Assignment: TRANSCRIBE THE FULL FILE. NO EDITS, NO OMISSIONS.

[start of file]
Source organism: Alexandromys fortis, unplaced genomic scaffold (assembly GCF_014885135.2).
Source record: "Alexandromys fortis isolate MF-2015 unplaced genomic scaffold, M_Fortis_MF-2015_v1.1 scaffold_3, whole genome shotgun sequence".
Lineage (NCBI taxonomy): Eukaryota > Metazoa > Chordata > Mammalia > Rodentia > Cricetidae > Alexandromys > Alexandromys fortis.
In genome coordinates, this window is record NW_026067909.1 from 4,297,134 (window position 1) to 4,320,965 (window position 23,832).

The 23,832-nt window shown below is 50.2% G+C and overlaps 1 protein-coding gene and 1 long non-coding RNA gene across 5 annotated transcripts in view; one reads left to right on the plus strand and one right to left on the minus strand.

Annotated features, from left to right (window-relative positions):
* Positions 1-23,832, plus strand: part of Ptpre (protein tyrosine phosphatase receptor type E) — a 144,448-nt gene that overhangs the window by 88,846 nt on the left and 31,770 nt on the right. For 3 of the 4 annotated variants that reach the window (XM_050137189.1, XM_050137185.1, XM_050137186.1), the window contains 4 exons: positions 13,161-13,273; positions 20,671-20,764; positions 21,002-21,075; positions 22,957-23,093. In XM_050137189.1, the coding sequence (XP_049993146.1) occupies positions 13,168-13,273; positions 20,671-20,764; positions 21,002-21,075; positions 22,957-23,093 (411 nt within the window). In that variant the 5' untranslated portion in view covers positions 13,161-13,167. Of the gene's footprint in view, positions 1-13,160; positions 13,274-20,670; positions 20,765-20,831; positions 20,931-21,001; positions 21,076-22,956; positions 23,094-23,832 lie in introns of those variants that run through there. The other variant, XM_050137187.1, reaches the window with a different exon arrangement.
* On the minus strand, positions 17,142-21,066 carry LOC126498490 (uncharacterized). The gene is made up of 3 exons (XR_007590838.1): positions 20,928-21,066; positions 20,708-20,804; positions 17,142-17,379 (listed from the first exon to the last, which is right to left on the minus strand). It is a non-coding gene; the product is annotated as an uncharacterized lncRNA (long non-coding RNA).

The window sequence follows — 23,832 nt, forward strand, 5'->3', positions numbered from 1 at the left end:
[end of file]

Source organism: Alexandromys fortis, unplaced genomic scaffold (assembly GCF_014885135.2).
Source record: "Alexandromys fortis isolate MF-2015 unplaced genomic scaffold, M_Fortis_MF-2015_v1.1 scaffold_3, whole genome shotgun sequence".
Lineage (NCBI taxonomy): Eukaryota > Metazoa > Chordata > Mammalia > Rodentia > Cricetidae > Alexandromys > Alexandromys fortis.
In genome coordinates, this window is record NW_026067909.1 from 4,297,134 (window position 1) to 4,320,965 (window position 23,832).

The 23,832-nt window shown below is 50.2% G+C and overlaps 1 protein-coding gene and 1 long non-coding RNA gene across 5 annotated transcripts in view; one reads left to right on the plus strand and one right to left on the minus strand.

Annotated features, from left to right (window-relative positions):
* Positions 1-23,832, plus strand: part of Ptpre (protein tyrosine phosphatase receptor type E) — a 144,448-nt gene that overhangs the window by 88,846 nt on the left and 31,770 nt on the right. For 3 of the 4 annotated variants that reach the window (XM_050137189.1, XM_050137185.1, XM_050137186.1), the window contains 4 exons: positions 13,161-13,273; positions 20,671-20,764; positions 21,002-21,075; positions 22,957-23,093. In XM_050137189.1, the coding sequence (XP_049993146.1) occupies positions 13,168-13,273; positions 20,671-20,764; positions 21,002-21,075; positions 22,957-23,093 (411 nt within the window). In that variant the 5' untranslated portion in view covers positions 13,161-13,167. Of the gene's footprint in view, positions 1-13,160; positions 13,274-20,670; positions 20,765-20,831; positions 20,931-21,001; positions 21,076-22,956; positions 23,094-23,832 lie in introns of those variants that run through there. The other variant, XM_050137187.1, reaches the window with a different exon arrangement.
* On the minus strand, positions 17,142-21,066 carry LOC126498490 (uncharacterized). The gene is made up of 3 exons (XR_007590838.1): positions 20,928-21,066; positions 20,708-20,804; positions 17,142-17,379 (listed from the first exon to the last, which is right to left on the minus strand). It is a non-coding gene; the product is annotated as an uncharacterized lncRNA (long non-coding RNA).

The window sequence follows — 23,832 nt, forward strand, 5'->3', positions numbered from 1 at the left end: